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Thanks for reading

R x 
@ronamcmillan

 

Tasting Scotland – Seafood Special

What an incredible day, we are going home happy, sun-kissed and full up on seafood! We left Glasgow at 9am this morning for a one day gastro and cultural tour of the west coast, and we are blown away by everything we have experienced today. From food and scenery to drink and conversation we have thoroughly enjoyed our day with Tasting Scotland.

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Top 5 elements from my Tasting Scotland experience 

Brenda! This tour of the west coast really thrives from the master mind behind the brand. Brenda and her talented team have such incredible knowledge of food & drink heritage – specifically in Scotland but also worldwide. Throughout the day we had fantastic conversations with Brenda about food through the ages, local food history along with recipe tips and restaurant recommendations.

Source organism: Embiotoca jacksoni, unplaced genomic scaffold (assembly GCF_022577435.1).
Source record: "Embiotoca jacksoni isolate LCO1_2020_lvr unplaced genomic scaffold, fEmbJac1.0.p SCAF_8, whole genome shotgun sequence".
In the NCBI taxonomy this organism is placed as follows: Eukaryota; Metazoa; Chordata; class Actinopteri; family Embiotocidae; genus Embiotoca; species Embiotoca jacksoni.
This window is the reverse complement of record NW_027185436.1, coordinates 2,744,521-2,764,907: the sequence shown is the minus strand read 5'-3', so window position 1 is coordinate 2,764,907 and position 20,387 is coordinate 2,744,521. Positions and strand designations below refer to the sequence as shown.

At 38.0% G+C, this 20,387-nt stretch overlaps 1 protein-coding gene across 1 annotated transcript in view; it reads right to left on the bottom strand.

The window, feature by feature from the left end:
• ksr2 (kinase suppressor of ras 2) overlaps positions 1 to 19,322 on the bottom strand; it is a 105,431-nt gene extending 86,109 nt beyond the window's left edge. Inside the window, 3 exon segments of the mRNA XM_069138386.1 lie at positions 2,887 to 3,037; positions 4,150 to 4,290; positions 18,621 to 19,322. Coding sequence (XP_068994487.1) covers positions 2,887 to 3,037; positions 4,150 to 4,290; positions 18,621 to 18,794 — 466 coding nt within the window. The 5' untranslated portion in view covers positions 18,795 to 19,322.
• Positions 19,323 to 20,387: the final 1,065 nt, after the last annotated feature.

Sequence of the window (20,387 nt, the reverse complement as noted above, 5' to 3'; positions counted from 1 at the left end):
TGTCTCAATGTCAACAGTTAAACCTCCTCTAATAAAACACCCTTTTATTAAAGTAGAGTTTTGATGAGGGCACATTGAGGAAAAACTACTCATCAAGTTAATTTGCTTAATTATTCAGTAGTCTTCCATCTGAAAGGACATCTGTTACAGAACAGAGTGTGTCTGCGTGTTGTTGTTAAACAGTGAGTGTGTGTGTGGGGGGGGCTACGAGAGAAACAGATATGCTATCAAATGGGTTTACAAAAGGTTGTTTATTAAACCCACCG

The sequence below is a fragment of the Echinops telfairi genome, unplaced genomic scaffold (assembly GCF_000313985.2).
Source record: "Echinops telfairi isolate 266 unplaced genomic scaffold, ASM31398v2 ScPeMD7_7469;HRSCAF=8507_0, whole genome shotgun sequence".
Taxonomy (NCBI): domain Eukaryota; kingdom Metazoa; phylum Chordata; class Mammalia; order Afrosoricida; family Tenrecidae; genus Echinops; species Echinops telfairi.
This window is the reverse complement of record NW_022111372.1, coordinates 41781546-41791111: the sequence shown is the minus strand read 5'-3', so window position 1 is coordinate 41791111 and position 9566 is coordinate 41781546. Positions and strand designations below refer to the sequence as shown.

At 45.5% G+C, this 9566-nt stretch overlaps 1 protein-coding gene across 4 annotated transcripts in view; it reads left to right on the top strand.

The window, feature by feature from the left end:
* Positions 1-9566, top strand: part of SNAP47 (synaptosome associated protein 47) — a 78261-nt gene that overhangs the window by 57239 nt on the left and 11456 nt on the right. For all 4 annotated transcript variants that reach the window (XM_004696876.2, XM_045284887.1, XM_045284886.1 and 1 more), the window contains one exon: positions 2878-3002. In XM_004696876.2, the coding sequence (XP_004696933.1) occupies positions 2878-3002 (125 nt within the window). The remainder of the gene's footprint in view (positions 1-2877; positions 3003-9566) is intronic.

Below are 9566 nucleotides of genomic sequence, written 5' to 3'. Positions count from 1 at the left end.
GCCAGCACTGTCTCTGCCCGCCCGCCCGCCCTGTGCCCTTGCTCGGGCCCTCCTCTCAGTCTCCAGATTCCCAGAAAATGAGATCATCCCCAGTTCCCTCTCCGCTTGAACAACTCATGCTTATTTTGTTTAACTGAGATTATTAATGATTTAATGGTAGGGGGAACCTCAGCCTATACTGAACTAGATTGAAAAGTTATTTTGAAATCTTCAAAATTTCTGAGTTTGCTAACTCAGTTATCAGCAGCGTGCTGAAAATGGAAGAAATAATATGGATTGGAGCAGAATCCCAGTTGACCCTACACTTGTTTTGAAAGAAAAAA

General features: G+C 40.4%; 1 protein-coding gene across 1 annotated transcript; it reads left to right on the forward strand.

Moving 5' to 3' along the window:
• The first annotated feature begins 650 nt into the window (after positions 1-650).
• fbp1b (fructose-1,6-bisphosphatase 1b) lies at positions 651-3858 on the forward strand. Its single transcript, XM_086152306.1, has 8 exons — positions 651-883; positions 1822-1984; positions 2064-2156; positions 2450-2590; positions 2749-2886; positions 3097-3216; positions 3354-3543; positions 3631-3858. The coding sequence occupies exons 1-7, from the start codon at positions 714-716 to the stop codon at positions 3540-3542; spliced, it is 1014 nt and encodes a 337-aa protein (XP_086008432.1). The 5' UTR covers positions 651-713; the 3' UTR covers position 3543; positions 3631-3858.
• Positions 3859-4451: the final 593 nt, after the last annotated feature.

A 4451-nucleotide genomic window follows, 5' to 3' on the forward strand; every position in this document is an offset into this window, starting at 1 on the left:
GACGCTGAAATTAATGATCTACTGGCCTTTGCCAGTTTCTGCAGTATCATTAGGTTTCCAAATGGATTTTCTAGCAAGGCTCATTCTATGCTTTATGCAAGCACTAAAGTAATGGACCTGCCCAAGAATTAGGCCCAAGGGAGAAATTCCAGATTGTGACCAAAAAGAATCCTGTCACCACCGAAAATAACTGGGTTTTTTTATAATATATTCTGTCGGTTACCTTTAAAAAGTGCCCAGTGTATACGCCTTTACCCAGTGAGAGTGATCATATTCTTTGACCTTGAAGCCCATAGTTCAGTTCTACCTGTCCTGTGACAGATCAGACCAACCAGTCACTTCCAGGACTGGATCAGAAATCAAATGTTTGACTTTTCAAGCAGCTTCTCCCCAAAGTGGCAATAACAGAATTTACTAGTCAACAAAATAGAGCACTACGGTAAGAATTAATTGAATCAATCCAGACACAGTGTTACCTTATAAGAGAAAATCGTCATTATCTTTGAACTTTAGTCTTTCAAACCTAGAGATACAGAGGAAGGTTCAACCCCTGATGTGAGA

Chatting to industry professionals – I found this a really special element of the trip. At each location we were introduced to local people working in the smokehouses, on the production line and in the restaurants and kitchens, which gave us an extra insight into Scottish seafood.

A tailored experience – as well as the Wednesday Weekly tour (that leaves from Glasgow every Wednesday morning), Brenda and her team are experts in creating tailored tasting experiences. Weather it’s whisky, craft beer or gin, seafood or curries they can create packages perfectly suited to your personal taste. Brenda was telling us about a 3 day tour she recently set up for a client that included hand selected accommodation, luxury transport as well as lunch, dinner and activities every day. What a way to experience Scotland at its best!